The next morning, Janice and Marty made their escape to find the Beatles. In London, they quickly found a flat and began to haunt the Soho district. “You could hear live music in all the clubs and coffee bars night after night,” Mitchell said in a recent interview. “Music was a big part of life.”

The girls also managed a brief pilgrimage to Liverpool, the Beatles’ hometown.

They never found the band. But they found friends and dates. Janice writes that she hung out with “the most fab boy,” who had “beautiful blue eyes” and mod clothes.

Meanwhile, newspapers and radio stations on both sides of the Atlantic publicized a search for the runaways. But the subjects never heard about it until three weeks into their stay.

Then a bobby approached Janice on the street. “Excuse me,” he said.

“Are you from the United States?”

“Yes,” said the puzzled girl.

“Would you happen to be from Cleveland, Ohio?”

Soon the girls were sent back to Cleveland, held in juvenile detention overnight, and released to their families. At a trial, Judge Angelo Gagliardo denounced rock promoters and teenagers’ families.

“The parents of Cleveland should hang their heads in shame that they allow their children to attend such concerts unsupervised. It is like feeing narcotics to teenagers... It could very well lead to riots.”

Gagliardo barred the girls from rock and roll concerts, and Mayor Locher banned those shows from city-owned stages awhile.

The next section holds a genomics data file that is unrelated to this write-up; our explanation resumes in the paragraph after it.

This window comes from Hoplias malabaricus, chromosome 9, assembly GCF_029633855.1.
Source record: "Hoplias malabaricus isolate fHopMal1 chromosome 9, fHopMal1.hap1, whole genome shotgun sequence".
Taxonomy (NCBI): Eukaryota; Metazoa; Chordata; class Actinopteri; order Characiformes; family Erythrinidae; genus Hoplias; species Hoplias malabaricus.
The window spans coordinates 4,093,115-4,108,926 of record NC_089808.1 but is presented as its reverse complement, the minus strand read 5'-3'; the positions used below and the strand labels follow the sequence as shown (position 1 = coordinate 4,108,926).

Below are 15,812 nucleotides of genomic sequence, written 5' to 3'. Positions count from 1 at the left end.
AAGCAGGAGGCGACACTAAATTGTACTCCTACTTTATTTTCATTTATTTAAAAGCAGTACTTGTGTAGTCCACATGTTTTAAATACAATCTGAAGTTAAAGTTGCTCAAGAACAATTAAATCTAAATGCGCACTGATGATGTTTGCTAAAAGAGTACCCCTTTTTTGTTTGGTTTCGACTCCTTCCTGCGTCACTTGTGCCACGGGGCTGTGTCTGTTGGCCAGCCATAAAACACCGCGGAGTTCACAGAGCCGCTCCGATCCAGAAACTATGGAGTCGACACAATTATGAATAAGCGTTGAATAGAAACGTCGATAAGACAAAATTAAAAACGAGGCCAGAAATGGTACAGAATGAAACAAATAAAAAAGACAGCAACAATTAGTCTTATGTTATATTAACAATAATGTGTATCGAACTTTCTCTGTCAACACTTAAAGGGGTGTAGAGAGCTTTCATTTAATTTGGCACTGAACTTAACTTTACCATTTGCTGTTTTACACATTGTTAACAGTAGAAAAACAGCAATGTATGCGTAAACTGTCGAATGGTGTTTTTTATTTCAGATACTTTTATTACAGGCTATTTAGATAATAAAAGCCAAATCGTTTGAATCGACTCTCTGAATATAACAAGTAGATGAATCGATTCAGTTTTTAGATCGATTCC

Janice grew up to be a reporter in Columbus, then an investigator in New York City. She found counterfeit products for Rolex, Gucci and other brands and investigated some notorious murders. In that double homicide case, she tracked down a witness and persuaded him to recant false testimony. The convicted man was freed eight years into a sentence of 36 to life.

The attacks of Sept. 11, 2001 prompted Mitchell to leave New York. She settled in Bratenahl, investigated for the federal public defender’s office, and retired in 2013. She lives with adog named Dashiell Hammett and sometimes noodles on a piano. “I could play ‘Norwegian Wood,’” she says.

In preparing her book, she revisited England and enjoyed it again. She also encountered a 1964 article in London’s Daily Mail that quoted a Beatles spokesman: “We arranged to get Paul McCartney to see them off, but then the Embassy told us they did not want to encourage the girls. They said that if we fixed up a meeting with one of the boys, it would start a mass exodus of other American girls.”

Now Mitchell says, “I was very upset, having been denied that after everything I’d gone through to be there. Who turns down Paul McCartney? I guess the U.S. embassy.” But she admires his willingness to help.

Since the book’s release last September, Mitchell hasn’t heard from the Beatles, the Stones, or anyone else in its pages. But she says she’s heard from many readers with fond memories of Beatlemania.

Now she’s working on a book about her investigations.

Looking back on her teenage trip to England, Mitchell says “I have no regrets. It was the greatest adventure, wonderful. I’m hopeful that somebody would want to make a film about it.”

Nor does she regret her taste in music. “The Beatles are the best band ever, that’s all there is to it.”

To learn more about “My Ticket to Ride,” or order it, click here.  

Grant Segall
Grant Segall

About the Author: Grant Segall

Grant Segall is a national-prizewinning reporter named this year as Ohio’s best freelancer. He wrote "John D. Rockefeller: Anointed with Oil" (Oxford University Press, 2001). Much additional information for this article comes from David Nasaw’s “Andrew Carnegie,” Ron Chernow’s “Titan,” Chernow’s “House of Morgan,” and his American Heritage article on U.S. Steel’s creation.